When Bhutto was elected president, he started nationalising industry after industry. The situation became tense. It shook the private sector. The investment stopped – both local and foreign. Although the government started putting up industries there was a limit to investment from the public sector. The government started realising this and was seeking solutions, particularly since the private sector started approaching the opposition who were only too eager to listen. Most started leaving the country: Flight of talent and capital. Those who had no choice, particularly, the small traders, cotton-ginners, rice huskers, etc. whose industries were nationalised, created a bad atmosphere for the government. Even workers, professionals and the consumers, in whose name nationalisation was done, were hit hard – harder than before the nationalisation.
One day, I received a call in Karachi, at 3 p.m., from Masood Mahmood, then chief of the Federal Security Force (FSF). He said I had sought an appointment with the president, and he will see me at 5.30 p.m. in Hyderabad. I was surprised because I had not sought any appointment. For a reception in honour of the outgoing president of the Overseas Chamber a large number of guests were invited, both local and foreigners. However, I was advised that I must go at any cost. Anyhow, I reached Hyderabad at 5.30 p.m. – just in time to meet the president.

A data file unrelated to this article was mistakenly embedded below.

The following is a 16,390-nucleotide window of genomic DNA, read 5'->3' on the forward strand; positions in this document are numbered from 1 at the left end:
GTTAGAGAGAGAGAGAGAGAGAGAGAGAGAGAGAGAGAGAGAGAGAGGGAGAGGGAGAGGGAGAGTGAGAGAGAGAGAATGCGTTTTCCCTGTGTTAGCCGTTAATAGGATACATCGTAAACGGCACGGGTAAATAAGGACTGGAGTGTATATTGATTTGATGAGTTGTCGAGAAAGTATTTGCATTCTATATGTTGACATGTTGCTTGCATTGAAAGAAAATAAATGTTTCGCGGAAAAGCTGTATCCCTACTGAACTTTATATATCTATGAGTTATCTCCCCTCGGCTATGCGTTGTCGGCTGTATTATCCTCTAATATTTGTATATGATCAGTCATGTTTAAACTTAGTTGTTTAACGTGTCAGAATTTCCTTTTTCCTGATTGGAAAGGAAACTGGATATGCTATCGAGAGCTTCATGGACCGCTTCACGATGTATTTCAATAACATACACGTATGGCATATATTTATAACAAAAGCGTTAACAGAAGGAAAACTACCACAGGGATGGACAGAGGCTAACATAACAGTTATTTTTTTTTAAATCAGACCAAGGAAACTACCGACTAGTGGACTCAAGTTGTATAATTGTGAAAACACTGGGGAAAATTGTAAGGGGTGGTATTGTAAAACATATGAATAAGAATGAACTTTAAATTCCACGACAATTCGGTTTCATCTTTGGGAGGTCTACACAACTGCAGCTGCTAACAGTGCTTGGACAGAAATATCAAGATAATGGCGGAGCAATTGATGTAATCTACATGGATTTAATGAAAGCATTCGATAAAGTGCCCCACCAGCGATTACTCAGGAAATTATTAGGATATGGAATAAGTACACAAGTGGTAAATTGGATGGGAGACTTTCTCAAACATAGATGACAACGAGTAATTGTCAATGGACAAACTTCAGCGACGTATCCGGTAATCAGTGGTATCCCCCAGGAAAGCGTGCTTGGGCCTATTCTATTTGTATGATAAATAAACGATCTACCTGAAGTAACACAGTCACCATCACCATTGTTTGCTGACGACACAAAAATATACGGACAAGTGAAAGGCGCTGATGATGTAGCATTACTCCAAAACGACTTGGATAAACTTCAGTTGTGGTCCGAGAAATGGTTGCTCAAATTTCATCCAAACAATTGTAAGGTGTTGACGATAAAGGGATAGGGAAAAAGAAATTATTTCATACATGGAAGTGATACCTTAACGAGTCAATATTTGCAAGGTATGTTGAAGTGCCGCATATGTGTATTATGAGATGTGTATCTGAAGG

I found Bhutto ill at ease and not at peace with himself. We sat together rather at ease. And, lo and behold! he, at the very outset, reminded me of the Boat Club skirmish and my refusing him the KCCI platform for his address to the business community. I chose not to respond.
Bhutto then came out with his agenda of the meeting. Bhutto said: “You are the ‘badshah’ – the king – of the chamber,” implying that the chamber under my management and control had not allowed him to address the business community from its platform. I said: “I am the president of the KCCI and the business community is not happy with you, among other reasons, for your nationalising everything.” They are left with no choice but to contact everybody – whether he is for the government and against the government. He intervened and said: “Go and tell them that I have nationalised and it is only I who will denationalizes, and no one else. However, I am not going to nationalise anymore: in fact, I will rationalise the nationalisation.” This I understood to mean that at least smaller units would return, particularly cotton ginning units and rice husking mills. He would introduce a pattern of mixed economy which would revive and, in fact, strengthen the economy. So he said: “issue a statement on my behalf. Right at the reception that you are holding for the president of the Overseas Chamber.” He knew, about the reception, and perhaps I was called to Hyderabad at short notice for that purpose only.
LeVaillant, the president of the Overseas Chambers of Commerce and Industry for whom the reception was arranged, was called, and told that I was on my way back. And I was almost in time. Jawaid Bukhari, then of PPI, was there for the reception. I trusted him with the statement. He was thrilled with the news but wanted to be ensured that the news will not be contradicted, which I did. The next day, there was a banner headline: “Rationalisation of the Nationalisation, a job indeed well done.”

(To be continued)

The writer is the founder/chairman of the Atlas group of companies.
Email: [email protected]